That's the "John Stossel" argument, as I like to call it, and it fails for two big reasons: the developed world is necessarily supported by massive exploitation in the undeveloped world; and as one author has said (unfortunately I cannot recall who it was), if the rest of the world were brought up to our standards, we would require at least three earths to procure all the necessary resources.
TheStranger wrote:How is a tribal society, which would have little experience mental illness (and little in the ability to treat it), be better able to treat the psychological needs of it's members? A tribe, taken as a small number of people living off the land, is much closer to collapsing then a Civilization (and thus leaving it's members stranded). One bad season to destroy the food source, one nasty germ to kill off most of them,, and the tribe is extinct.
For one, a tribe does not live in isolation from every other tribe surrounding it, nor does it stay in one place (at least among nomadic tribes, which were the norm before civilization). Even if a tribe collapsed, there were always other tribes to go to, and in some cases, there was a tangible support network set up by some tribes in case this would happen (the Iroquois nation was like this, to give one example.) Also, because of the nomadic nature of the tribe and the strength of healthy pre-civ ecosystems, a food source going dry was hardly a worry. Contrast this to civilization, which breaks almost every ecological "law" known to man: they are sedentary, they grow monocultures of crops (which require lots and lots of work to maintain, very susceptible to collapse, and destroy the very land they grow on; this is why Africa is in such bad shape nowadays), and they literally destroy the health of the ecosystem by spreading poisonous pesticides and herbicides. There's much more to this argument than what I've listed here. Of course you can try the standard Silent Spring
by Rachel Carson for evidence against our current agricultural system. As for tribal ways and food sources, like I said before, there's plenty of research out there.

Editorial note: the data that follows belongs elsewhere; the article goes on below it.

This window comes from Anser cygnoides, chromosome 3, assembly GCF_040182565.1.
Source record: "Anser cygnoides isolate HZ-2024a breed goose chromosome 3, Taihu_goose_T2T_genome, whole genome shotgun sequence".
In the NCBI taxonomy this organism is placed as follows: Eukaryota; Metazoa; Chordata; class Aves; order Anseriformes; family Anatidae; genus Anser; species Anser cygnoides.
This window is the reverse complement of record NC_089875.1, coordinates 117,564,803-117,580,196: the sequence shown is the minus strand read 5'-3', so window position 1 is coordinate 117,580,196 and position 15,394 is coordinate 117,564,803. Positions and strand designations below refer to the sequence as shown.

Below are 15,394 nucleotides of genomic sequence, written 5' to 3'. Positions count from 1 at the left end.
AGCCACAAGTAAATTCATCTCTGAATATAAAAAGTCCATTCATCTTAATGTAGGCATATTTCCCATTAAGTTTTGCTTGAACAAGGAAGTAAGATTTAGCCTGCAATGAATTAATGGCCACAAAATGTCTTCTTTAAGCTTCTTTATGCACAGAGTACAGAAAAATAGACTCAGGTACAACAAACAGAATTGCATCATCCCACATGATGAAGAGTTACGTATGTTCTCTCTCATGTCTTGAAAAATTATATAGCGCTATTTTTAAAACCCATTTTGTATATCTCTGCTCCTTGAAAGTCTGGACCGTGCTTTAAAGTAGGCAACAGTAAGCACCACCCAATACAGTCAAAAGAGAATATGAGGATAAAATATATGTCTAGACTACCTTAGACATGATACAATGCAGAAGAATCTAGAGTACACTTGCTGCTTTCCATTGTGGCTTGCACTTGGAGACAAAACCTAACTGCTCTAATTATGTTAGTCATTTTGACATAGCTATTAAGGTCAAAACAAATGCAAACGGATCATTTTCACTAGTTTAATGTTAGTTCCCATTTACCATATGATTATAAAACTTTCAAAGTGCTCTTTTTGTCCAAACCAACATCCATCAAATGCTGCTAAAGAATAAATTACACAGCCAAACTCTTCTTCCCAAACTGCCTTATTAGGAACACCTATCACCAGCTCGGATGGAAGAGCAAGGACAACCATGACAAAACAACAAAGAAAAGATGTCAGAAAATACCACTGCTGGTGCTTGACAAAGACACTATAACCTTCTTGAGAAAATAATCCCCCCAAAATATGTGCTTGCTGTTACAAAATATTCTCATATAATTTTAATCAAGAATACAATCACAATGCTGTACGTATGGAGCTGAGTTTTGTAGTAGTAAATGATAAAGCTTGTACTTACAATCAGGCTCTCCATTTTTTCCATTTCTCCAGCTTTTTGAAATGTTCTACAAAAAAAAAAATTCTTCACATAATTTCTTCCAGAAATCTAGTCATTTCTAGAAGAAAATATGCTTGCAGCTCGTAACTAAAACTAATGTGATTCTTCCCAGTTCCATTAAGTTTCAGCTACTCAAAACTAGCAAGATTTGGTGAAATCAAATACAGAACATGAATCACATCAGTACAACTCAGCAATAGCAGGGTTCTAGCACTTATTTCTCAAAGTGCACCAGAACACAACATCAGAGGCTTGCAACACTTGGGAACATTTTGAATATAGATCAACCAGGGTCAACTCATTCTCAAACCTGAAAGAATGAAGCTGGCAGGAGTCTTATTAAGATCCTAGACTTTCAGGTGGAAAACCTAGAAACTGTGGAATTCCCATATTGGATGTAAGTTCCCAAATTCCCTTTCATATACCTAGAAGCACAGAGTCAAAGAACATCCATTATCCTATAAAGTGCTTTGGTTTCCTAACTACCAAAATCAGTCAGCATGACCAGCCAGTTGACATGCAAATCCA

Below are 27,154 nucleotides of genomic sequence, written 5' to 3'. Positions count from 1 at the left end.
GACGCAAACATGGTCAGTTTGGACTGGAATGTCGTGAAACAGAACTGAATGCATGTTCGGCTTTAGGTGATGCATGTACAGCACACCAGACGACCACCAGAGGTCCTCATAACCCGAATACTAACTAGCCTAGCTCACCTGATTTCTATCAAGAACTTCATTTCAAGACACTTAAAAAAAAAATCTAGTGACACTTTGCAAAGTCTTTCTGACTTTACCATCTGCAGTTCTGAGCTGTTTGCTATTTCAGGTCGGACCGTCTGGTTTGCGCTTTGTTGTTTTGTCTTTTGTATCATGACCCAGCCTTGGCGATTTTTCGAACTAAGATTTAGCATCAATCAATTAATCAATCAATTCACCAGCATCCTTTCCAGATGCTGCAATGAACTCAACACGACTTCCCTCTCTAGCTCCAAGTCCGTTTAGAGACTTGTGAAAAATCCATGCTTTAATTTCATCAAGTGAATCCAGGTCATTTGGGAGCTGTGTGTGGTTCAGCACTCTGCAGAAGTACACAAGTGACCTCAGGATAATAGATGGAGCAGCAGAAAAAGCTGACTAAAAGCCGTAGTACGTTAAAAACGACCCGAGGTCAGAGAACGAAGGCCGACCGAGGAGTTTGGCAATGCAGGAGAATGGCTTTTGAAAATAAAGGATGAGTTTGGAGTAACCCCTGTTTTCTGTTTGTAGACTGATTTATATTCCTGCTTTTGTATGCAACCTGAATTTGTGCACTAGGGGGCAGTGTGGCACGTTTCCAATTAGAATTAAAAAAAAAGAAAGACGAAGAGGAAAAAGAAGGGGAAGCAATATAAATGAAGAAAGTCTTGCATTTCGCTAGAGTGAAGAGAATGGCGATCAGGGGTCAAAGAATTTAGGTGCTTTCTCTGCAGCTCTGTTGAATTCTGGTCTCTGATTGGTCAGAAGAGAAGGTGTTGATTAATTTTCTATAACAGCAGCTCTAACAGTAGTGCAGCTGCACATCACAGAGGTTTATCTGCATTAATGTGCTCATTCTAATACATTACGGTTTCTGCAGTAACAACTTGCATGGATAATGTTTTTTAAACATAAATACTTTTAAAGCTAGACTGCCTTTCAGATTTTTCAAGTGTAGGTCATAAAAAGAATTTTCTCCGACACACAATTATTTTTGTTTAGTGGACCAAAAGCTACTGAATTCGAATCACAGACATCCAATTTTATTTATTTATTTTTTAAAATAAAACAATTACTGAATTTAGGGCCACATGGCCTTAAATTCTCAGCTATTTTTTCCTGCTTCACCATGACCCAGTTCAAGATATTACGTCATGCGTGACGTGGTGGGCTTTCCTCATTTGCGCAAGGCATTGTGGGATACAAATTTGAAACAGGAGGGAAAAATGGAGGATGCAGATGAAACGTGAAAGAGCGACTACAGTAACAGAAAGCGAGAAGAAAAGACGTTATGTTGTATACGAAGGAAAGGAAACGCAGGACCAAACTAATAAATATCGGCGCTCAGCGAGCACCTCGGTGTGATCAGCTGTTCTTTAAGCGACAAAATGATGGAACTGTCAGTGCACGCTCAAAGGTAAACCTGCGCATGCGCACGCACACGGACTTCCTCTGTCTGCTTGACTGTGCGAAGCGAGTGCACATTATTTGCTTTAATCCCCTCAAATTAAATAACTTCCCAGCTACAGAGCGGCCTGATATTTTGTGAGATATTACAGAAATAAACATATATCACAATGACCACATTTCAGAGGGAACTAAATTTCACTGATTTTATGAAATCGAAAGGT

GoodRudeFun wrote: It is not in any way necessary to man kinds survival, as the record clearly shows we've lived without it for quite some time.
You are completely wrong in saying this. The reason being: There are certain problems, even entire classes of problems, which cannot be solved without the resources available to a civilization being put to them. And just because they haven't happened yet (to us) does not mean that they won't. An extra-terrestrial impactor, for instance, would be far beyond the reach of a tribal society. A modern, technologically advanced society, however, can do something about it...and potentially prevent the extinction of humanity.
No, I'd say GoodRudeFun is completely right in saying this. Funny, you argue that he/she is not seeing the problem from the evolutionary standpoint in the next paragraph, but aren't you making the same mistake here? Extinction is a natural part of evolution, and personally, I'd rather go extinct because of some extraterrestrial object than be saved by a group of men I utterly hate and who are doing their best currently to drive humanity and half the species on the planet to extinction anyway
SabreKGB wrote:You also fail to look at it from an evolutionary standpoint. Civilization is just too powerful a development not to have. It is a ridiculously useful tool, that not only improves on average the lives of the people that compose it, but also makes those people stronger than people who don't adopt civilization. You'll notice a trend of civilizations tending to wipe out tribal societies...
Since this is the Serious Business forum, I can't swear uncontrollably at you, so I'll just be content to say that this is a very sick interpretation. How dare you insult tribal societies like this. First of all, evolution is not eugenics. And second, I think it was David Hume who said: "Thou shalt not derive an ought
from an is
Ok, so I'm stopping here for now.